Marching for Science

Colourful and clever signs held by the marchers at the international March for Science. The march, now in its second year, is celebrated all over the world, and aims to promote more informed policy and greater scientific literacy.

A call for informed political policy

The annual March for Science was held over the weekend, and for the second year in a row, the Narrandera community took part.

Marching down East Street, a small crowd with signs walked down East Street in support of greater public support of science.

The Narrandera chapter of the march, which has been recognised by the global organisation as an official location, was put  together by Fiona Caldarevic and Bethany Herrmann. The march is part of a broader global push for more evidence and reasoning in political policy. The march originated in the United States last year, and grew very quickly into a global movement.

The Australian branch of the March for Science calls for universal literacy – that is, broad education on science so that laypeople are armed with the knowledge to navigate the scientific world sufficiently – open communication, informed policy, and stable investment in scientific research.

Speaking to the crowd, so-organiser Fiona Caldarevic highlighted the need for research in Australia.

“Science saves lives. If it weren’t for improved hygiene, vaccinations and medical practices, many of us would not be here this morning. But sometimes it isn’t so straightforward. Here in the Riverina, a devastating disease with no known cure has  terrorised too many families. The rate of Motor Neurone Disease in this area is two to three times higher than anywhere else in Australia, which brings me to my next point, that research in Australia is underfunded.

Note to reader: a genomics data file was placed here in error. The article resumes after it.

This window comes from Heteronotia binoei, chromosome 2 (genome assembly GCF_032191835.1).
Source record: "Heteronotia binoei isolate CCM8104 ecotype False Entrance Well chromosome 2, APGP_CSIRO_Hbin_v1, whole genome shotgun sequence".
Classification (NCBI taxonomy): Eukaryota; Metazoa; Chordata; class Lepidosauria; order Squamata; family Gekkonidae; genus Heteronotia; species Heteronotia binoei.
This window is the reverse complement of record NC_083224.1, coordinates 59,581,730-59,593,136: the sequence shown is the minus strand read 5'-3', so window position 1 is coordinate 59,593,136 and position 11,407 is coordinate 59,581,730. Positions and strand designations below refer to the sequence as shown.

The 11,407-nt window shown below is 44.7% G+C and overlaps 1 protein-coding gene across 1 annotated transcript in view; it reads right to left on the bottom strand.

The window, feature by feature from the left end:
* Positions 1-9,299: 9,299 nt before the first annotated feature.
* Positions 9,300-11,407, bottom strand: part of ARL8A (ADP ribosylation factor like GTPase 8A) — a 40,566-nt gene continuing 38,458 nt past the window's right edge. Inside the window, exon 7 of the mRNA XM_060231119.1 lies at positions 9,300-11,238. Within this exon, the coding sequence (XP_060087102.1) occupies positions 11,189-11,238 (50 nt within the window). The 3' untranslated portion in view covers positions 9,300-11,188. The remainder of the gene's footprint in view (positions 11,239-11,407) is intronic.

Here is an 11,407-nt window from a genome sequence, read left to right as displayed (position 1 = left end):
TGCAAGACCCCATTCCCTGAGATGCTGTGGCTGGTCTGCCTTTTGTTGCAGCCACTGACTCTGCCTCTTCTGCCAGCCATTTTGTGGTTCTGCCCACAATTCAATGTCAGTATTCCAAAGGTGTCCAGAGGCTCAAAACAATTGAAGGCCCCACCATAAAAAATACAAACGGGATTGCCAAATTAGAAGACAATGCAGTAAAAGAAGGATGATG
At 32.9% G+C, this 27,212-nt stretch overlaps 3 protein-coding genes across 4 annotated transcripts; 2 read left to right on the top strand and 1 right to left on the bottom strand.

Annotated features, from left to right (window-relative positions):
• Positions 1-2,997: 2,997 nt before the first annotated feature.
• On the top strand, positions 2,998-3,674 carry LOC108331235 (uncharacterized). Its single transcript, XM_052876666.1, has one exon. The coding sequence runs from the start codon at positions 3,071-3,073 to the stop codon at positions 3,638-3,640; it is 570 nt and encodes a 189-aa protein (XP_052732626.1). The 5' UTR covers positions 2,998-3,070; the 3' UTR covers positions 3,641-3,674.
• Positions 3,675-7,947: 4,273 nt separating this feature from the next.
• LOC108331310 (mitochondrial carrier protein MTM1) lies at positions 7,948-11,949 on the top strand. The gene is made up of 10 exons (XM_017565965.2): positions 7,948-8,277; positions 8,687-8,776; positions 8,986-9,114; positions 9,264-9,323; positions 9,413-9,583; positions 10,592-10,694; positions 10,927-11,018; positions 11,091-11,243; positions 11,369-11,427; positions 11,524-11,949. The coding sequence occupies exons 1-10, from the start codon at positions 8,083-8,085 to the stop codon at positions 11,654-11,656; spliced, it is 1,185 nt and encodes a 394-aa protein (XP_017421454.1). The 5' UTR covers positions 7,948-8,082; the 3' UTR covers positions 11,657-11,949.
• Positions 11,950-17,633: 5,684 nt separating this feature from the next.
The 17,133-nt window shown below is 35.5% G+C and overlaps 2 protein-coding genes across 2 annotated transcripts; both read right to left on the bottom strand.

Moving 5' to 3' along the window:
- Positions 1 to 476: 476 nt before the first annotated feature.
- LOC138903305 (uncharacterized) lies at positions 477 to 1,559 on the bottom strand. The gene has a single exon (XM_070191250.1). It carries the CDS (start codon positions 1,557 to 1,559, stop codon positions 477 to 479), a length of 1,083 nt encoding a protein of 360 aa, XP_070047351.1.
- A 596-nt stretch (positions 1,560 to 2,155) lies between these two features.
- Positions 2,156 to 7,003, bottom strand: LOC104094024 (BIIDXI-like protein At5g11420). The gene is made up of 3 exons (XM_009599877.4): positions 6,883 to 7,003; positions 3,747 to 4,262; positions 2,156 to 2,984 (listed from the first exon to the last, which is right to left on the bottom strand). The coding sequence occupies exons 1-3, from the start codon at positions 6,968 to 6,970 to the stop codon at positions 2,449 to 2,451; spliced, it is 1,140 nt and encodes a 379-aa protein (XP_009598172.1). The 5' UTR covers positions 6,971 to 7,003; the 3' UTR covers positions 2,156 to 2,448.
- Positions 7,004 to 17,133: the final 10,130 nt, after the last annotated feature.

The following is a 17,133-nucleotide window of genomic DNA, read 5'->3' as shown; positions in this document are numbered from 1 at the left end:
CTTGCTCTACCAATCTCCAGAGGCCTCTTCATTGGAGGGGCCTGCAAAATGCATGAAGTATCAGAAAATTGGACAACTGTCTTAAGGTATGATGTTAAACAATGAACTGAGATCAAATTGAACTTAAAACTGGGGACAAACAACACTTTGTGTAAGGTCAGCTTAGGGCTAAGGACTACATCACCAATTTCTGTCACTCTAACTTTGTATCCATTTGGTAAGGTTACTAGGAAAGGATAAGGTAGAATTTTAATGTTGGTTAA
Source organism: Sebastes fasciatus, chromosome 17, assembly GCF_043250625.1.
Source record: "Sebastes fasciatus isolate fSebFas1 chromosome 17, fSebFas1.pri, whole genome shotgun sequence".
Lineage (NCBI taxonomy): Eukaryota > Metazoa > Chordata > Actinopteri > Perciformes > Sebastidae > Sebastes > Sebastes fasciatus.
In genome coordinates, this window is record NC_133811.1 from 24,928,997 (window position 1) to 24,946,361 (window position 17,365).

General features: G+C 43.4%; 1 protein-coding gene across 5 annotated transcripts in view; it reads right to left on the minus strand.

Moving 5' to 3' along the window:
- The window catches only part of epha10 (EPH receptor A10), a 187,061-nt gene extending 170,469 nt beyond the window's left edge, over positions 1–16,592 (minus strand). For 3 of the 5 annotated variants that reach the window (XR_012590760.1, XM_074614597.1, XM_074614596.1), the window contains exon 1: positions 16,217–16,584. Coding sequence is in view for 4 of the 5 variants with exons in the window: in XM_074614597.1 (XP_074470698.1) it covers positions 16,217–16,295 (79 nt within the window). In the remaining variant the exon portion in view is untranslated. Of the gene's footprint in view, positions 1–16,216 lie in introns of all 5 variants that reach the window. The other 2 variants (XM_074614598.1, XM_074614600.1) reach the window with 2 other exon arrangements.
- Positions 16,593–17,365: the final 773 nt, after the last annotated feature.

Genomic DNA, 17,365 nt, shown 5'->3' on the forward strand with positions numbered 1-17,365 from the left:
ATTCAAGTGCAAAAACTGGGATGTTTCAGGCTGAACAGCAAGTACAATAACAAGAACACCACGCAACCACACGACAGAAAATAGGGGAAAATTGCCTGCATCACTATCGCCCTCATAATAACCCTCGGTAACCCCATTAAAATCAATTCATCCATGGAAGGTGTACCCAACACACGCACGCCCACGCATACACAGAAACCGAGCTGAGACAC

“The government needs to put more funding into scientific research, education and programs. The recent push for STEM education in Australia has now been undermined by the NSW minister for education calling it a fad.”

Ms Caldarevic described the importance of scientific research within the Narrandera community.

“Narrandera as an agricultural community relies heavily on science, both directly and indirectly to contribute as part of the ‘food bowl’ of Australia. As a town rich in Aboriginal culture, science is not new to our neighbourhood. Local indigenous people have taken care of Narrandera, the Murrumbidgee River and the surrounds for tens of thousands of years; they were the original scientists of the area. Their customs and traditions are embedded with science and we acknowledge their contributions.

“Climate change shouldn’t be a controversial topic. It is happening. Just a few weeks ago the temperature in the Arctic rose above 0 degrees Celsius. Over the past 20 years, temperatures above freezing in February have only been recorded three times; first in 2011, then in 2017 and now. Let me remind you that at that time of year, it is winter in the Arctic and dark 24 hours a day,” Ms Caldarevic said.

“What does climate change mean for us here in Narrandera? It means changed weather patterns, most notably increased drought. What can we do about it?

“We need to urge our politicians to base their policies on science, not purely economics or opinions or alternative facts,” Ms Caldarevic said.

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